• Began work on a “blow out” IFL animation for the main fatherCandle (NR)

I’ve been working on Constantin a bit lately, so this week’s screenshot shows him during Act 1, in his dormitory room. He’s telling me his feelings about the monastery.

Constantin takes a moment from skinning the hare he caught.

Constantin takes a moment from skinning the hare he caught to speak with me.

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Changelog 2014-08-25


Well, it’s been a little bit since the last update, hasn’t it?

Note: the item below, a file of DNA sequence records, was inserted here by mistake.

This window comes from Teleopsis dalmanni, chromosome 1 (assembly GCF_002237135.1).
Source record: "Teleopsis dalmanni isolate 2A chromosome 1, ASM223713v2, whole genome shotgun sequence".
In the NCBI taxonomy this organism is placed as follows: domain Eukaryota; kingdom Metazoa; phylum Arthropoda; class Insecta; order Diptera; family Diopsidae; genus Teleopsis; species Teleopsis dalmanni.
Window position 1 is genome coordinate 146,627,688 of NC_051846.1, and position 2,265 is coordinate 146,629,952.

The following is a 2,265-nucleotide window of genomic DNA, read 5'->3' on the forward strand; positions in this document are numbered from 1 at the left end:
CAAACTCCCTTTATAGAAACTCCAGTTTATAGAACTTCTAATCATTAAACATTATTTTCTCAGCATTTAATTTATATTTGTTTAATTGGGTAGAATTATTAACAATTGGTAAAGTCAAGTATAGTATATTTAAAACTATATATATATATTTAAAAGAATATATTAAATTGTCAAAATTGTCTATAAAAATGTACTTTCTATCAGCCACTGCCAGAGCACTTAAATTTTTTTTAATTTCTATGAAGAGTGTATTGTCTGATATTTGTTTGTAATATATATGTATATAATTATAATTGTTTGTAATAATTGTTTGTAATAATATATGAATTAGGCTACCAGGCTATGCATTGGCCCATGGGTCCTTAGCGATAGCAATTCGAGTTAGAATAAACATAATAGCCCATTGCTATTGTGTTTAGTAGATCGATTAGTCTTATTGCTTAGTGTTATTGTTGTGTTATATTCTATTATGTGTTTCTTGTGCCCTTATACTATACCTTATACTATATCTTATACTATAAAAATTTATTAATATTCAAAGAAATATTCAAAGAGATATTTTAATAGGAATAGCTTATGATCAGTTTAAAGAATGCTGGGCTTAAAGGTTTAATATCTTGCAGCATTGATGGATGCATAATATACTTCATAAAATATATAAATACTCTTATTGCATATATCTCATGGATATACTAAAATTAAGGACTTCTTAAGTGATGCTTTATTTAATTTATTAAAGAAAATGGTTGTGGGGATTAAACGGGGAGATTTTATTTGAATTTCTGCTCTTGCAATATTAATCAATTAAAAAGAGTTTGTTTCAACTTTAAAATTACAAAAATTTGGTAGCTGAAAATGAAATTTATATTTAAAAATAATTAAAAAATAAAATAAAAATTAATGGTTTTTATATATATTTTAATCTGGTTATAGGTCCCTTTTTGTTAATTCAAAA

Work has been somewhat slow lately, owing to several things. A week of vacation was followed by a week of work-related travel, so not a lot of progress was made over that time. We did accomplish a few things; NR finished his work on the last two holy water rmodels (“dull” and “boiling”), and passed them on to me for implementation, so at this point all holy water versions are complete and functional. The “dull” version was a bit challenging because I wanted the water to appear cloudy, and that isn’t an easy thing to do in Torque. The solution that worked best was to create underwater smoke emitters, which was effective at making the water appear slightly opaque. The “boiling” version was a bit easier to finish since I already had underwater bubbles ready from the “hissing” version, so all I had to do was make the bubbles larger and spread them out a bit. The result is, I think, some very nice water to look at. Elsewhere in the game, not much additional progress was made, other than finalizing the implementation of the KISS verb, so that is now functional, although it took a little extra work than expected due to some errors with the ghost NPCs.